That US Attorneys Thing

David C. Iglesias wrote an article for the New York Times explaining his view of his firing.

Now we all know that the President can fire US attorneys for no reason. They serve “at the pleasure” of the President and none of us would be asking questions if they fired people for poor performance or just fired everybody in a house cleaning. I heard that Clinton did the latter at one point.

The question is: are we comfortable with the President firing people because they did not serve his political interests? Do we want US attorneys to apply their work with a bias towards the party in the White House?

From the article:

…I received a call from Senator Domenici at my home. The senator wanted to know whether I was going to file corruption charges — the cases Ms. Wilson had been asking about — before November. When I told him that I didn’t think so, he said, “I am very sorry to hear that,” and the line went dead.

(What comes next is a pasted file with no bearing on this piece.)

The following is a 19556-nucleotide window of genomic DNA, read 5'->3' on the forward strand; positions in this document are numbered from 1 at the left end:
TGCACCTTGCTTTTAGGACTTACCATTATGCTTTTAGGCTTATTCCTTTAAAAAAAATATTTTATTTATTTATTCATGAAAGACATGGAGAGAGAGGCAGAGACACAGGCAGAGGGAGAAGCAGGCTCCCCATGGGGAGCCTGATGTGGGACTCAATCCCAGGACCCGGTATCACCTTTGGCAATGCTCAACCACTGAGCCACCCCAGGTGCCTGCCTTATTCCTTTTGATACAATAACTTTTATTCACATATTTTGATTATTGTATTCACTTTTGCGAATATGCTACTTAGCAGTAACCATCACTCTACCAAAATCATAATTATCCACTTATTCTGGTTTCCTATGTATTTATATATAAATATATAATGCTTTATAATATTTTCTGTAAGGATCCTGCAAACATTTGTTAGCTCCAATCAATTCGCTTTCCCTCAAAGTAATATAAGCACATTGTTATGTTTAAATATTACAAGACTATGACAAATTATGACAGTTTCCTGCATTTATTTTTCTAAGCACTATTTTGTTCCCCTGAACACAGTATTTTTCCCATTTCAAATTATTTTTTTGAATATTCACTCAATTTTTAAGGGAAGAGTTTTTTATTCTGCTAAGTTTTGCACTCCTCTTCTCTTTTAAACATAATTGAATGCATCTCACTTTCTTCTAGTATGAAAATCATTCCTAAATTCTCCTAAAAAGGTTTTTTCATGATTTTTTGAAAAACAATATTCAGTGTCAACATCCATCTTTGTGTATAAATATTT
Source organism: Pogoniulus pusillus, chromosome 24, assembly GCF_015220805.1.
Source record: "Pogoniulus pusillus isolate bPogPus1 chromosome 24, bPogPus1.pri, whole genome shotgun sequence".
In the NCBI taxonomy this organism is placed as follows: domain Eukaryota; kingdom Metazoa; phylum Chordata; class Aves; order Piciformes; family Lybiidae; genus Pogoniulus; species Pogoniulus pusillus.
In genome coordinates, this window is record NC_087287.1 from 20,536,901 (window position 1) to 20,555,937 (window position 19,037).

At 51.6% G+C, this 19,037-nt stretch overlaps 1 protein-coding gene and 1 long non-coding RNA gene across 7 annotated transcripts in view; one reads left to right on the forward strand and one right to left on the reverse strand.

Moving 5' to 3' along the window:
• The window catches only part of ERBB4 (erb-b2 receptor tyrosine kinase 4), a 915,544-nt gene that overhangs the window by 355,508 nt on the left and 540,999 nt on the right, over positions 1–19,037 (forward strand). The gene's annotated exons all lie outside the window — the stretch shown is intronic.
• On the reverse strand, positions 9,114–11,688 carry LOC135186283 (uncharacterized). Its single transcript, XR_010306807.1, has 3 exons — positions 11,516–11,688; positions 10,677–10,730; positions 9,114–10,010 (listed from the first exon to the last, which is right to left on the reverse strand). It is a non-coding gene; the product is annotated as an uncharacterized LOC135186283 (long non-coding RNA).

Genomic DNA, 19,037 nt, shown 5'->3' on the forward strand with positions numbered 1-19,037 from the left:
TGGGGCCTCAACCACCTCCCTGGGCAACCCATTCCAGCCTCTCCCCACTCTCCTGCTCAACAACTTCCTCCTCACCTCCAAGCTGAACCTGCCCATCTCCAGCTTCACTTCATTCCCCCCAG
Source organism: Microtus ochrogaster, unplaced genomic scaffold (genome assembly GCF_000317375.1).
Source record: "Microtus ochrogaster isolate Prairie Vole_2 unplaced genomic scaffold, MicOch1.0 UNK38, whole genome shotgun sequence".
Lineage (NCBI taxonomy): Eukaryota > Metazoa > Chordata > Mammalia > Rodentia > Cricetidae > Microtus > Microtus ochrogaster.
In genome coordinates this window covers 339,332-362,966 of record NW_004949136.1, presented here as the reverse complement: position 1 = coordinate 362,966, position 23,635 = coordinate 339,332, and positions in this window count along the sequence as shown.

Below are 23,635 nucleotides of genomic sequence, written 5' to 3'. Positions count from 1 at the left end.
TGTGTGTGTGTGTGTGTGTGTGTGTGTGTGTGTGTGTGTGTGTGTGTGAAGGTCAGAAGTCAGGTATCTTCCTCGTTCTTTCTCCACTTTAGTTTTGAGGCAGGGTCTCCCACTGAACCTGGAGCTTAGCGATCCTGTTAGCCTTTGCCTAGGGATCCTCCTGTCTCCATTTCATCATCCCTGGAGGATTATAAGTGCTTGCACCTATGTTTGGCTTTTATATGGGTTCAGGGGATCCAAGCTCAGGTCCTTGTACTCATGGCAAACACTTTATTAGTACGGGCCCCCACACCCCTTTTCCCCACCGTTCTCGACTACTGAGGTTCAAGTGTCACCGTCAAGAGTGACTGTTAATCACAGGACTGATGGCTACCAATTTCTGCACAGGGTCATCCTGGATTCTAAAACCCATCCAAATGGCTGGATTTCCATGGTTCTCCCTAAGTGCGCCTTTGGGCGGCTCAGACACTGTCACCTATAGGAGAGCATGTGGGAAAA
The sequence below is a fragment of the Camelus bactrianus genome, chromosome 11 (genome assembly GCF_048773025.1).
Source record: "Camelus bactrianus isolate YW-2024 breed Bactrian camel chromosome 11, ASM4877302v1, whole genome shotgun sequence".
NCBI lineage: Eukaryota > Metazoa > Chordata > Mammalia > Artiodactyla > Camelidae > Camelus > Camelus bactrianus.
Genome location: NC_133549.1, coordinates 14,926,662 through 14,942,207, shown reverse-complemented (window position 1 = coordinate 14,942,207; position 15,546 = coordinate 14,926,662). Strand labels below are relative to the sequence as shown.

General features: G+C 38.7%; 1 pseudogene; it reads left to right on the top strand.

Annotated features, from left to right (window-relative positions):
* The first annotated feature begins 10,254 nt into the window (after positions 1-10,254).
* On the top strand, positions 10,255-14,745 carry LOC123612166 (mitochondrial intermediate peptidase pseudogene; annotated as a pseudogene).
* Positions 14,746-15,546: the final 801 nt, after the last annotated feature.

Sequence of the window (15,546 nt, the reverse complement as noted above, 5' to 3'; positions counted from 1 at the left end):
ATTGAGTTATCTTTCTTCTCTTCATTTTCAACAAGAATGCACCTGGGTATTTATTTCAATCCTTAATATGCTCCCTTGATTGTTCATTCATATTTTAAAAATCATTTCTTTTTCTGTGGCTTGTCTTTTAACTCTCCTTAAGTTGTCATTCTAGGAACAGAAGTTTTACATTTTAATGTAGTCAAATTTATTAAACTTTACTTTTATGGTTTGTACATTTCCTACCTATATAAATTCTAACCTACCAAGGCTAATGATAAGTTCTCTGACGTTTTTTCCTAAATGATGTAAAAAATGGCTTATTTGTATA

A few weeks after those phone calls, my name was added to a list of United States attorneys who would be asked to resign — even though I had excellent office evaluations, the biggest political corruption prosecutions in New Mexico history, a record number of overall prosecutions and a 95 percent conviction rate. (In one of the documents released this week, I was deemed a “diverse up and comer” in 2004. Two years later I was asked to resign with no reasons given.)

When some of my fired colleagues…and I testified before Congress on March 6, a disturbing pattern began to emerge. Not only had we not been insulated from politics, we had apparently been singled out for political reasons. (Among the Justice Department’s released documents is one describing the office of Senator Domenici as being “happy as a clam” that I was fired.)

Domenici is, apparently, a scumbag who was pissed off that the US attorney did not help them win elections.

Does that piss you off? It pisses me off. It also pisses off my lawyer friend, Mark, who had this to say:

The most disturbing